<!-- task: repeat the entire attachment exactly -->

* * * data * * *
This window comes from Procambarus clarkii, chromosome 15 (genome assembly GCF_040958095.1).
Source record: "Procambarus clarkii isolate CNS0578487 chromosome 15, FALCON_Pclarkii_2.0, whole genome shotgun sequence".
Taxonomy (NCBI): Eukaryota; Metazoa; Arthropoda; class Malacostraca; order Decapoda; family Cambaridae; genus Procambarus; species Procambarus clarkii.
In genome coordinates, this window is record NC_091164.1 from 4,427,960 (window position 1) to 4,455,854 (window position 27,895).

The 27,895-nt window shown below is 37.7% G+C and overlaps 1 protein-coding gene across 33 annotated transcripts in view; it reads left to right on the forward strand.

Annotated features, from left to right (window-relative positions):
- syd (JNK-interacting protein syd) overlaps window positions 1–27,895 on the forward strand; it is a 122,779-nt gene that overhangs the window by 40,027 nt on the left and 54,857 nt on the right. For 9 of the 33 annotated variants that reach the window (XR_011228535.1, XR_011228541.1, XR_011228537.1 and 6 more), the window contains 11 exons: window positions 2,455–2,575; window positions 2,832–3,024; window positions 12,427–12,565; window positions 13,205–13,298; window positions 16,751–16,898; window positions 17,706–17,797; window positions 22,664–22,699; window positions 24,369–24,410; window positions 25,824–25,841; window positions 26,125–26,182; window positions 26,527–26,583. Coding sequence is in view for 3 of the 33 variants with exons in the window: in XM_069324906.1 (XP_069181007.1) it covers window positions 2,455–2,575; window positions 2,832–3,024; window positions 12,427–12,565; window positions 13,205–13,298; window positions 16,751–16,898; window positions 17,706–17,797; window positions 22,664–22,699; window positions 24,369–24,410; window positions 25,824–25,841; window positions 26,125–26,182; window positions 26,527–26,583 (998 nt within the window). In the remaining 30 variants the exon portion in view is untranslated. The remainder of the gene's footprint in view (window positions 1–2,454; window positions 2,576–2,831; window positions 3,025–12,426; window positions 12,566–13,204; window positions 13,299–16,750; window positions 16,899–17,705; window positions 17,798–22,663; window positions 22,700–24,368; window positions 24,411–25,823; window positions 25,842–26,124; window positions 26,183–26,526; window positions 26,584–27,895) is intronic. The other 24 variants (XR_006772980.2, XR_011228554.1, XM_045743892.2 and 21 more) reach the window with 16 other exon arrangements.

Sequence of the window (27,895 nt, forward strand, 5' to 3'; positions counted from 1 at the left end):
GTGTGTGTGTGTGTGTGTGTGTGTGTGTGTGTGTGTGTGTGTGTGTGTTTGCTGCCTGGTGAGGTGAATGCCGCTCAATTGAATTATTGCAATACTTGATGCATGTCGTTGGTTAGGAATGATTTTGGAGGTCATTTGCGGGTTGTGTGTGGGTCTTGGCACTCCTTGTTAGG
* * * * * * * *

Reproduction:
This window comes from Procambarus clarkii, chromosome 15 (genome assembly GCF_040958095.1).
Source record: "Procambarus clarkii isolate CNS0578487 chromosome 15, FALCON_Pclarkii_2.0, whole genome shotgun sequence".
Taxonomy (NCBI): Eukaryota; Metazoa; Arthropoda; class Malacostraca; order Decapoda; family Cambaridae; genus Procambarus; species Procambarus clarkii.
In genome coordinates, this window is record NC_091164.1 from 4,427,960 (window position 1) to 4,455,854 (window position 27,895).

The 27,895-nt window shown below is 37.7% G+C and overlaps 1 protein-coding gene across 33 annotated transcripts in view; it reads left to right on the forward strand.

Annotated features, from left to right (window-relative positions):
- syd (JNK-interacting protein syd) overlaps window positions 1–27,895 on the forward strand; it is a 122,779-nt gene that overhangs the window by 40,027 nt on the left and 54,857 nt on the right. For 9 of the 33 annotated variants that reach the window (XR_011228535.1, XR_011228541.1, XR_011228537.1 and 6 more), the window contains 11 exons: window positions 2,455–2,575; window positions 2,832–3,024; window positions 12,427–12,565; window positions 13,205–13,298; window positions 16,751–16,898; window positions 17,706–17,797; window positions 22,664–22,699; window positions 24,369–24,410; window positions 25,824–25,841; window positions 26,125–26,182; window positions 26,527–26,583. Coding sequence is in view for 3 of the 33 variants with exons in the window: in XM_069324906.1 (XP_069181007.1) it covers window positions 2,455–2,575; window positions 2,832–3,024; window positions 12,427–12,565; window positions 13,205–13,298; window positions 16,751–16,898; window positions 17,706–17,797; window positions 22,664–22,699; window positions 24,369–24,410; window positions 25,824–25,841; window positions 26,125–26,182; window positions 26,527–26,583 (998 nt within the window). In the remaining 30 variants the exon portion in view is untranslated. The remainder of the gene's footprint in view (window positions 1–2,454; window positions 2,576–2,831; window positions 3,025–12,426; window positions 12,566–13,204; window positions 13,299–16,750; window positions 16,899–17,705; window positions 17,798–22,663; window positions 22,700–24,368; window positions 24,411–25,823; window positions 25,842–26,124; window positions 26,183–26,526; window positions 26,584–27,895) is intronic. The other 24 variants (XR_006772980.2, XR_011228554.1, XM_045743892.2 and 21 more) reach the window with 16 other exon arrangements.

Sequence of the window (27,895 nt, forward strand, 5' to 3'; positions counted from 1 at the left end):
GTGTGTGTGTGTGTGTGTGTGTGTGTGTGTGTGTGTGTGTGTGTGTGTTTGCTGCCTGGTGAGGTGAATGCCGCTCAATTGAATTATTGCAATACTTGATGCATGTCGTTGGTTAGGAATGATTTTGGAGGTCATTTGCGGGTTGTGTGTGGGTCTTGGCACTCCTTGTTAGG